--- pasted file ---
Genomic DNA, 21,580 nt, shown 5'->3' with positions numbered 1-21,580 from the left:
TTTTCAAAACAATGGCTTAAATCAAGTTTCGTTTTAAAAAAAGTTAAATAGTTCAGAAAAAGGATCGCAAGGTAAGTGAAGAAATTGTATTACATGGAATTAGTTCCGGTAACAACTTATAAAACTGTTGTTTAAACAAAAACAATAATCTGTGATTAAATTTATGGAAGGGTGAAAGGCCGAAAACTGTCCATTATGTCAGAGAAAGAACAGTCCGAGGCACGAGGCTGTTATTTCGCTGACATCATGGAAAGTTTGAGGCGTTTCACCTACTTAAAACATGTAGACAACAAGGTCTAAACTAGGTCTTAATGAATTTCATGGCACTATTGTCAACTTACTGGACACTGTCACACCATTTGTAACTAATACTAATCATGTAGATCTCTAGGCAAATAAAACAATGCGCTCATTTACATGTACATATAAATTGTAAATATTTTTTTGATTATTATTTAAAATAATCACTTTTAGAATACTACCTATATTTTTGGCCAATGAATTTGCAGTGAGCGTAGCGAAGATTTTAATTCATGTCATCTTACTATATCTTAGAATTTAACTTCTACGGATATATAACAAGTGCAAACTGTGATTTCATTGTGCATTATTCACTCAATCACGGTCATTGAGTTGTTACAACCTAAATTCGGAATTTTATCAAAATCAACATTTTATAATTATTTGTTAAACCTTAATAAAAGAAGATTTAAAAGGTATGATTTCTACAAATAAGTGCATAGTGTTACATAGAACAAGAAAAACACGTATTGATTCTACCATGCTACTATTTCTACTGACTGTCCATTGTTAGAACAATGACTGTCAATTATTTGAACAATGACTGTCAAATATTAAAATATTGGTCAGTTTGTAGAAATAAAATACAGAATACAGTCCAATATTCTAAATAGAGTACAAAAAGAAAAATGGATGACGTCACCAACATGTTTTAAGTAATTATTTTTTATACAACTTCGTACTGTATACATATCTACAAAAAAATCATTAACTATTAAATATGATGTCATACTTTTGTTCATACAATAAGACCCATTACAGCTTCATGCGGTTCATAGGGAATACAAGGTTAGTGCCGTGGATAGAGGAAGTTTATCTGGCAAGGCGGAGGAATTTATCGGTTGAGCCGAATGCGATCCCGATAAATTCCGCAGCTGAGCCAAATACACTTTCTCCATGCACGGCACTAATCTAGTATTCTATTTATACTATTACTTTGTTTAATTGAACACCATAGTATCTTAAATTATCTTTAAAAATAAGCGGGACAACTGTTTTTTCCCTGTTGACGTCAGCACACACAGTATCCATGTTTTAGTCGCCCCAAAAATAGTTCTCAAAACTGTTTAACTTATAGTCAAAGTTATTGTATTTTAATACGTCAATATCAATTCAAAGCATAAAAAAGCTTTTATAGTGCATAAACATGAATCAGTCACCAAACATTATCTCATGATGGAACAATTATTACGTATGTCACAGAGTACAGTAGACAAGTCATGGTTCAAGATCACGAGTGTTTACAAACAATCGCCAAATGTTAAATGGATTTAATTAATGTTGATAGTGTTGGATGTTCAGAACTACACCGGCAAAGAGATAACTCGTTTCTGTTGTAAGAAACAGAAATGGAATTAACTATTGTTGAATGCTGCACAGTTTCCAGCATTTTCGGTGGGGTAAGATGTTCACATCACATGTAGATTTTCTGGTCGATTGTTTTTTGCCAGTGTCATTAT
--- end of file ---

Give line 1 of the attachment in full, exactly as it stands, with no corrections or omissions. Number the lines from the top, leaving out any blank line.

Genomic DNA, 21,580 nt, shown 5'->3' with positions numbered 1-21,580 from the left: